Northwestern Now: Summaries
Axons, like those pictured above, are the so-called highways of the nervous system, which the herpes virus traffics to establish lifelong infection in a host. Photo by Laura Ruhge.
A Northwestern Medicine study published in PLOS Pathogens describes a newly-designed mutant herpes virus called R2 that provides a strategy for the development of novel herpes virus vaccines.
Herpes simplex viruses, known for causing cold sores and genital herpes, are two members of the alpha herpes virus family, which also includes the varicella-zoster virus, the cause of chickenpox. These viruses share a unique property: the ability to routinely and robustly infect the nervous system, establishing lifelong infection.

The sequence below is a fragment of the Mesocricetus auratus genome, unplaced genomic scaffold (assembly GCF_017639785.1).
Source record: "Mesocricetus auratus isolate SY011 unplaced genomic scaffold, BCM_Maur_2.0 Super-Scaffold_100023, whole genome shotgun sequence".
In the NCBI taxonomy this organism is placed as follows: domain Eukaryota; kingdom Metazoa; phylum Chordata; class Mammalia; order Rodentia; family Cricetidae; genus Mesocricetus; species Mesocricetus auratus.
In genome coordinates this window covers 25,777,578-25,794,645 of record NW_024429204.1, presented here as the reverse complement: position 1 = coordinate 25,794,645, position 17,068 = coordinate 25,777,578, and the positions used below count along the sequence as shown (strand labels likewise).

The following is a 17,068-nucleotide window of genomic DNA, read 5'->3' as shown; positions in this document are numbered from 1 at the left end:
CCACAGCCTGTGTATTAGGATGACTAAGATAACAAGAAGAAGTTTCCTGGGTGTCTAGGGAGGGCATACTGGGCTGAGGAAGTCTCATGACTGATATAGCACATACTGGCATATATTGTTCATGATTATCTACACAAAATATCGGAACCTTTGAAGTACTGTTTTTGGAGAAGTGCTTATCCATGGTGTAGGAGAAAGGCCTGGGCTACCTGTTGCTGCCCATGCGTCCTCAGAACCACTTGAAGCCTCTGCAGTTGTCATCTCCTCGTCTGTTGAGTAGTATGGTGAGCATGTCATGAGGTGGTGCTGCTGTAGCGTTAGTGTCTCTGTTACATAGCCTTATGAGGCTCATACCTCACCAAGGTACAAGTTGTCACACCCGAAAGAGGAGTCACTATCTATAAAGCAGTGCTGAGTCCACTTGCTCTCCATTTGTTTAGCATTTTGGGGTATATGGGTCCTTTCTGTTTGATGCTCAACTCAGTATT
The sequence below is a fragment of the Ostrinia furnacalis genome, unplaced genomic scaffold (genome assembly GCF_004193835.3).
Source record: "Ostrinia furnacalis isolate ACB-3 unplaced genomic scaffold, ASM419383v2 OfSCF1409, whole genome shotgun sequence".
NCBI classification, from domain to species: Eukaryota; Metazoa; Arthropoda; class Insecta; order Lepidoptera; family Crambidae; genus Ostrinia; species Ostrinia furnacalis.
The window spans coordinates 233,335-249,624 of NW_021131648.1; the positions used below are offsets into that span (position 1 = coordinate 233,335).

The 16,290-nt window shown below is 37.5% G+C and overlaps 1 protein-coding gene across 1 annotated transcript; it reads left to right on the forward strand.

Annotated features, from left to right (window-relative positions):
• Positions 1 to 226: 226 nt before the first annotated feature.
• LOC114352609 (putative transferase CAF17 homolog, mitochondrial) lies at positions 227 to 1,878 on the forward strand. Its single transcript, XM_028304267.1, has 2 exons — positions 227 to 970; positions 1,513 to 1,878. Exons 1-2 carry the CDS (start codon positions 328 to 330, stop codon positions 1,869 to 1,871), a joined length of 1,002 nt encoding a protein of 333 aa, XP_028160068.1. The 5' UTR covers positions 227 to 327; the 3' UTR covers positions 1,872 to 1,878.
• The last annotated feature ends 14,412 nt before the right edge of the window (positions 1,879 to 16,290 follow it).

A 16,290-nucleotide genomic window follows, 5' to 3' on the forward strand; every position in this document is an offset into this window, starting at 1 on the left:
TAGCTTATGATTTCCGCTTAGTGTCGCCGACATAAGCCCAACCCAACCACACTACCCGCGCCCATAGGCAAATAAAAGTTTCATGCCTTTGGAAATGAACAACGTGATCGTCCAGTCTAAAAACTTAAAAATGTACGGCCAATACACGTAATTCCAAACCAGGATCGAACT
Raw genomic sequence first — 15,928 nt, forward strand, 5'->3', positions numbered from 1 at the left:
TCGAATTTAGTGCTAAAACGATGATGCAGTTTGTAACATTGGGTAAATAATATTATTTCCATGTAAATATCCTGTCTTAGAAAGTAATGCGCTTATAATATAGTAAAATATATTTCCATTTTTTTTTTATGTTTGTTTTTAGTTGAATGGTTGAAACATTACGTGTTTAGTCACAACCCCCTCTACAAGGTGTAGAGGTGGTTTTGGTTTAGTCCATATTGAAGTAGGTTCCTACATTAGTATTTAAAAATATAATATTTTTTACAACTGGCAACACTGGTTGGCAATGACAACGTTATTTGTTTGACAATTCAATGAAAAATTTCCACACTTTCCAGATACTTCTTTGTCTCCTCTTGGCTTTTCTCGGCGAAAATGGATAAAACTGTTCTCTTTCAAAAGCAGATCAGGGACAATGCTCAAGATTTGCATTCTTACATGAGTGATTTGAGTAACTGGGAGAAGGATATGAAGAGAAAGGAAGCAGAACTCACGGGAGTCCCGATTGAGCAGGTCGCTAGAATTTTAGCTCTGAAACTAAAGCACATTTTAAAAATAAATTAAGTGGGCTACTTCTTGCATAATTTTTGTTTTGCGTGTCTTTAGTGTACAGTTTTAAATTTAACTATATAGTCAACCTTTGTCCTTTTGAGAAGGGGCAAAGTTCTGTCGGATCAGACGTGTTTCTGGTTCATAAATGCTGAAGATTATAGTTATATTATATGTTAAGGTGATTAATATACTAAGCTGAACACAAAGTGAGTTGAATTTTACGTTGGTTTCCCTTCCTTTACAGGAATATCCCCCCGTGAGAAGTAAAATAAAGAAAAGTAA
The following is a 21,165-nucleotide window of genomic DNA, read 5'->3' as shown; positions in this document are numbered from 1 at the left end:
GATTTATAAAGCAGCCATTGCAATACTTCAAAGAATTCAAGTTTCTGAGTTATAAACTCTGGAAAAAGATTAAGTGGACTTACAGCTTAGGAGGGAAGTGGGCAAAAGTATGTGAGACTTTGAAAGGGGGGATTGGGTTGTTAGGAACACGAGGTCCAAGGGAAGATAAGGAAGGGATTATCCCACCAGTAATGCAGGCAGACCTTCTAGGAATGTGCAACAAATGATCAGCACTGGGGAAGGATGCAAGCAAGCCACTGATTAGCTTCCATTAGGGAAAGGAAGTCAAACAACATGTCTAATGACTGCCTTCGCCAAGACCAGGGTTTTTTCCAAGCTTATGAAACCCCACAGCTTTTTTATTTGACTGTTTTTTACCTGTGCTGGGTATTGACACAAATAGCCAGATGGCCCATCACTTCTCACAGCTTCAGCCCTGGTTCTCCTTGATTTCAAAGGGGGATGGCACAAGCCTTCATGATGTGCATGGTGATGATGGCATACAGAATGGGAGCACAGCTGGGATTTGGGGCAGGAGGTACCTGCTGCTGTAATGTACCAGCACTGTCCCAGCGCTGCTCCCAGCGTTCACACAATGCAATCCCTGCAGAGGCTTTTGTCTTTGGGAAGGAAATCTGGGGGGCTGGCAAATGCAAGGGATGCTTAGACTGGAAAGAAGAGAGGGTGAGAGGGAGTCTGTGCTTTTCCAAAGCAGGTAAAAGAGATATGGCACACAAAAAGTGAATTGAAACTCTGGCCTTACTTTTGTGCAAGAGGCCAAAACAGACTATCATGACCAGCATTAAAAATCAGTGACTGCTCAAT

When a herpes virus initially enters a skin, or epithelial, cell, it begins shedding its outer layers, releasing viral proteins to perform their functions, but a small subset of viral proteins remains bound to the DNA-filled capsid, a protein shell that holds the DNA that will turn the cell into a herpes virus factory.
One of the proteins that escorts the DNA-filled capsid is the focus of the current study. Collaborators at Tufts University found that this protein, called protein UL37, has three distinct regions conserved in alpha herpes viruses, and the scientists discovered that mutating the second region, termed R2, exhibited an exciting trait.
Lead author Alexsia Richards, PhD, a former postdoctoral fellow in the laboratory of senior author Gregory Smith, PhD, professor of Microbiology-Immunology, explained that although the R2 mutant successfully infected epithelial cells, the virus failed to infect neurons.
These photos show a fluorescent herpes virus spreading in the tissues of a mouse. The virus is found in the mouse eye after infection of the cornea (top left) and proficiently invades the nervous system (top right). When mice are infected with the R2 mutant, the virus spreads in the mouse eye (bottom left) but is not detected in the nervous system ( …